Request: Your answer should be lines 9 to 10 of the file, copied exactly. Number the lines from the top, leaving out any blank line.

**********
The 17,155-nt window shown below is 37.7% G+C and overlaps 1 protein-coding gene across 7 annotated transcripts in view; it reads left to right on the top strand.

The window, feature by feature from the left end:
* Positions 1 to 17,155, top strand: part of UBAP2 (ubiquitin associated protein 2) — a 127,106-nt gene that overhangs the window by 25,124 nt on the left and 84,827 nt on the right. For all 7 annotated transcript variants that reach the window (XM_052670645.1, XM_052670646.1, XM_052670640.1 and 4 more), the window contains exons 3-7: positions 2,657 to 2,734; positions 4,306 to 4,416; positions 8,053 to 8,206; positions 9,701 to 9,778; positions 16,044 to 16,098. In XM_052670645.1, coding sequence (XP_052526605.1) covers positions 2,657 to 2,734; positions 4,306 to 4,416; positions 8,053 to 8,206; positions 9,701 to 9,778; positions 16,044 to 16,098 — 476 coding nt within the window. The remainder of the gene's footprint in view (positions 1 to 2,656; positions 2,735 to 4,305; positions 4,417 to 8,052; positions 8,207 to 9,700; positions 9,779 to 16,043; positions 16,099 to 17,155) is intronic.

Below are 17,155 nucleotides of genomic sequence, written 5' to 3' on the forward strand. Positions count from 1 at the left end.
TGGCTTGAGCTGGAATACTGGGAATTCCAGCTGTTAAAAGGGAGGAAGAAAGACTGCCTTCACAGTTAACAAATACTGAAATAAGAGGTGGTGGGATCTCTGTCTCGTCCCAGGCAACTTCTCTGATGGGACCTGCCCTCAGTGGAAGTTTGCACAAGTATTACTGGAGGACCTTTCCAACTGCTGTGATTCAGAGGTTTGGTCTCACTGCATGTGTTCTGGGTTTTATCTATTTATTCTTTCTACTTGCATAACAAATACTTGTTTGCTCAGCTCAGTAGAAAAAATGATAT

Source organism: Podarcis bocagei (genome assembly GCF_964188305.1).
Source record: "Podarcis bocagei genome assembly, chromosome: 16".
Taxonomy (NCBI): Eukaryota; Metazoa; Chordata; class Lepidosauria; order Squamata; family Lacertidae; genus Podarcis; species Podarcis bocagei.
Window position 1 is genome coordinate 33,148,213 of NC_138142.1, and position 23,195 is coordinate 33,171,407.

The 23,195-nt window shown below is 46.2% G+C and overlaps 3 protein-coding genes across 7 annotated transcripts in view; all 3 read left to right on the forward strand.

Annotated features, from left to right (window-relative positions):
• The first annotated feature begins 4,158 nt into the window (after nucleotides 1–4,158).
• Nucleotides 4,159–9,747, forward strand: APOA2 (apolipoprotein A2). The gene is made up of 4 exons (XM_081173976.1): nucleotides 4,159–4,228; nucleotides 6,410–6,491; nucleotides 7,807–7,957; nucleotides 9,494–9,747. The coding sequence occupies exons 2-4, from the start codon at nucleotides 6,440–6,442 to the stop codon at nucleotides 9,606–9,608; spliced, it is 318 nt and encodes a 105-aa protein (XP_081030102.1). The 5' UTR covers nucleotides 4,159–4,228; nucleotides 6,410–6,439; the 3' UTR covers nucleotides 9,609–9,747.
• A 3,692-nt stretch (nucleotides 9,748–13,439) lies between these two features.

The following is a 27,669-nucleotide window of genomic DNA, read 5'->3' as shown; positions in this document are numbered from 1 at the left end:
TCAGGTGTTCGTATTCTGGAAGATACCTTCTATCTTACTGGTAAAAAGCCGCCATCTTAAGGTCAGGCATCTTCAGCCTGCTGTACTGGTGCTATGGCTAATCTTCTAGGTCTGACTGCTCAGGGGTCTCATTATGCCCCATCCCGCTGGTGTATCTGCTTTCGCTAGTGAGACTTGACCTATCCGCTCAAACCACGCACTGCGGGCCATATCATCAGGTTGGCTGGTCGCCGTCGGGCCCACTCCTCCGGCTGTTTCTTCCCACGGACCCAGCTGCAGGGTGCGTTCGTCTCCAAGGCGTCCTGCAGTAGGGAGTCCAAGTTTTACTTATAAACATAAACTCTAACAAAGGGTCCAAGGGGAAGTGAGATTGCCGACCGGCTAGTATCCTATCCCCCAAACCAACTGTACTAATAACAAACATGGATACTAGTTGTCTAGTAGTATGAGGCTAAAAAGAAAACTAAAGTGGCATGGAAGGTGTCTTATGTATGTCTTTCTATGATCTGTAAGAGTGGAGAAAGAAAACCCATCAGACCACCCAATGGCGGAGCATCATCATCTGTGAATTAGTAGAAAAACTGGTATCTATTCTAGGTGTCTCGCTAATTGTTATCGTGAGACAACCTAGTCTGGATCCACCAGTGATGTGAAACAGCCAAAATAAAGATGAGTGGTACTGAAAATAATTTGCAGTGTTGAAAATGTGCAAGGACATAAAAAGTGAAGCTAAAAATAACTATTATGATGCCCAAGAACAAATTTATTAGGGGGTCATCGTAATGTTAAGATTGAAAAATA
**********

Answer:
Window position 1 is genome coordinate 33,148,213 of NC_138142.1, and position 23,195 is coordinate 33,171,407.

The 23,195-nt window shown below is 46.2% G+C and overlaps 3 protein-coding genes across 7 annotated transcripts in view; all 3 read left to right on the forward strand.